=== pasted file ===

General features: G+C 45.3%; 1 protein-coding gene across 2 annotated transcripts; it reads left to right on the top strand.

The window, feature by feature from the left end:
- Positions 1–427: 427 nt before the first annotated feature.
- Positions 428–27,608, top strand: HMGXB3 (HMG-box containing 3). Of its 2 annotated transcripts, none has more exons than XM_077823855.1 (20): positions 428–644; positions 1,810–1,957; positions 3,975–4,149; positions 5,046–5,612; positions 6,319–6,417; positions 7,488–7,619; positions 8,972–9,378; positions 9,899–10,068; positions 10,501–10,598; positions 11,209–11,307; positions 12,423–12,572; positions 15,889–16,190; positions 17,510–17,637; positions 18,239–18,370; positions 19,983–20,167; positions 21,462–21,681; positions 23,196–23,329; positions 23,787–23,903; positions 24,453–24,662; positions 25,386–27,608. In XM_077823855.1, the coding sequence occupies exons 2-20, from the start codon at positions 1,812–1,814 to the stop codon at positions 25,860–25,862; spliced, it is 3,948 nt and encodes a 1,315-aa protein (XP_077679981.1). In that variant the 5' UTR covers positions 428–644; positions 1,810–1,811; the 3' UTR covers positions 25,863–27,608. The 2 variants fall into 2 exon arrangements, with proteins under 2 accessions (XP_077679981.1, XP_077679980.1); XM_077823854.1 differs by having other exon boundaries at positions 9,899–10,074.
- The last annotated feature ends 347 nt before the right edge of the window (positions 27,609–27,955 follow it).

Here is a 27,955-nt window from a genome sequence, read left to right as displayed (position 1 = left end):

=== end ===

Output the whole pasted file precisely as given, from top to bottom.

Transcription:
General features: G+C 45.3%; 1 protein-coding gene across 2 annotated transcripts; it reads left to right on the top strand.

The window, feature by feature from the left end:
- Positions 1–427: 427 nt before the first annotated feature.
- Positions 428–27,608, top strand: HMGXB3 (HMG-box containing 3). Of its 2 annotated transcripts, none has more exons than XM_077823855.1 (20): positions 428–644; positions 1,810–1,957; positions 3,975–4,149; positions 5,046–5,612; positions 6,319–6,417; positions 7,488–7,619; positions 8,972–9,378; positions 9,899–10,068; positions 10,501–10,598; positions 11,209–11,307; positions 12,423–12,572; positions 15,889–16,190; positions 17,510–17,637; positions 18,239–18,370; positions 19,983–20,167; positions 21,462–21,681; positions 23,196–23,329; positions 23,787–23,903; positions 24,453–24,662; positions 25,386–27,608. In XM_077823855.1, the coding sequence occupies exons 2-20, from the start codon at positions 1,812–1,814 to the stop codon at positions 25,860–25,862; spliced, it is 3,948 nt and encodes a 1,315-aa protein (XP_077679981.1). In that variant the 5' UTR covers positions 428–644; positions 1,810–1,811; the 3' UTR covers positions 25,863–27,608. The 2 variants fall into 2 exon arrangements, with proteins under 2 accessions (XP_077679981.1, XP_077679980.1); XM_077823854.1 differs by having other exon boundaries at positions 9,899–10,074.
- The last annotated feature ends 347 nt before the right edge of the window (positions 27,609–27,955 follow it).

Here is a 27,955-nt window from a genome sequence, read left to right as displayed (position 1 = left end):